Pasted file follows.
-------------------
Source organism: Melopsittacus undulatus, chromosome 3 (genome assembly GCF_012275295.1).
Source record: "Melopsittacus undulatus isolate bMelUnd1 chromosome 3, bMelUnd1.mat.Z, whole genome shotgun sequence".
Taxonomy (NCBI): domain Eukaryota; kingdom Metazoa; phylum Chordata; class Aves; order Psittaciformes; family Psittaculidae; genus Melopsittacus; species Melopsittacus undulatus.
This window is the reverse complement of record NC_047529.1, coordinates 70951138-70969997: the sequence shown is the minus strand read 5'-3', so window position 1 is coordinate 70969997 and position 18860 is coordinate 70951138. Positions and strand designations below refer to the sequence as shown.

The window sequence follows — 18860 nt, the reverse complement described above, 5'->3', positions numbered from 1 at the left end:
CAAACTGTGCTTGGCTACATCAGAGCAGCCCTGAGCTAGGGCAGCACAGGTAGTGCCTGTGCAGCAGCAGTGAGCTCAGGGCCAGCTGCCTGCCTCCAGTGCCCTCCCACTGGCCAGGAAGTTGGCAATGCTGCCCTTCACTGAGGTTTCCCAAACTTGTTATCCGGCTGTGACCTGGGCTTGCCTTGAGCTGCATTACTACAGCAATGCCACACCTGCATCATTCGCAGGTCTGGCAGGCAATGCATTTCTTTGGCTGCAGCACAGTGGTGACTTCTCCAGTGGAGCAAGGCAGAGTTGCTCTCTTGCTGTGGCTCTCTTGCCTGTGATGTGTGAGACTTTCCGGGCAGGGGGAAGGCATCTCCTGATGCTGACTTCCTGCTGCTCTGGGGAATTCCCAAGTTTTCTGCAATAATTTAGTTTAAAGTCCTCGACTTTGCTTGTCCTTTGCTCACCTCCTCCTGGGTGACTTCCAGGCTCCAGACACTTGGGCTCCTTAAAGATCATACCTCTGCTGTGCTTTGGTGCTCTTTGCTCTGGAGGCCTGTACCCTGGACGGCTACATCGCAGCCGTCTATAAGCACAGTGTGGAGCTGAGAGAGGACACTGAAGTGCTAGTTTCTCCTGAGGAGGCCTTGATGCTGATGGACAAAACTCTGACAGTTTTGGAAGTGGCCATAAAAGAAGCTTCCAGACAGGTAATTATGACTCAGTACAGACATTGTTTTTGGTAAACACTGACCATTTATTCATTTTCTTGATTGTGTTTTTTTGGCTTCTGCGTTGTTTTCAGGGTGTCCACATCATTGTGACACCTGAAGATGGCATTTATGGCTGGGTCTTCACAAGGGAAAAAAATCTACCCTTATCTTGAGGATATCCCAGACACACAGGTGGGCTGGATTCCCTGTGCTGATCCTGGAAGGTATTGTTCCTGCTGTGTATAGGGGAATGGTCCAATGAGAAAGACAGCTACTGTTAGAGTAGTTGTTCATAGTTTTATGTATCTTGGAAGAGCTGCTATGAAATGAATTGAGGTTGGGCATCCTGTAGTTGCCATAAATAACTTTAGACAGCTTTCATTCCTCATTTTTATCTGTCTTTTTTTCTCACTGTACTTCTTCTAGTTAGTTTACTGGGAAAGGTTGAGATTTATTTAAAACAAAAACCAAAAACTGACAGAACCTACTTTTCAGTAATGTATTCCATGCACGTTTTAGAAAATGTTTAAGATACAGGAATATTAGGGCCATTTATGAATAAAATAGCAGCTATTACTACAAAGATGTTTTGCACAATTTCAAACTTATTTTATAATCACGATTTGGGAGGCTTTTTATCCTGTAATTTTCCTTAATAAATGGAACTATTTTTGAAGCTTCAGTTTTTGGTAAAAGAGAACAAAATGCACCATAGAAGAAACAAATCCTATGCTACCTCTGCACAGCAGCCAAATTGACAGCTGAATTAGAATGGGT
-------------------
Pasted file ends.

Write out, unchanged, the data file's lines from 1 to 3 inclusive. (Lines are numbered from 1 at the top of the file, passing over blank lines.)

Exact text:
Source organism: Melopsittacus undulatus, chromosome 3 (genome assembly GCF_012275295.1).
Source record: "Melopsittacus undulatus isolate bMelUnd1 chromosome 3, bMelUnd1.mat.Z, whole genome shotgun sequence".
Taxonomy (NCBI): domain Eukaryota; kingdom Metazoa; phylum Chordata; class Aves; order Psittaciformes; family Psittaculidae; genus Melopsittacus; species Melopsittacus undulatus.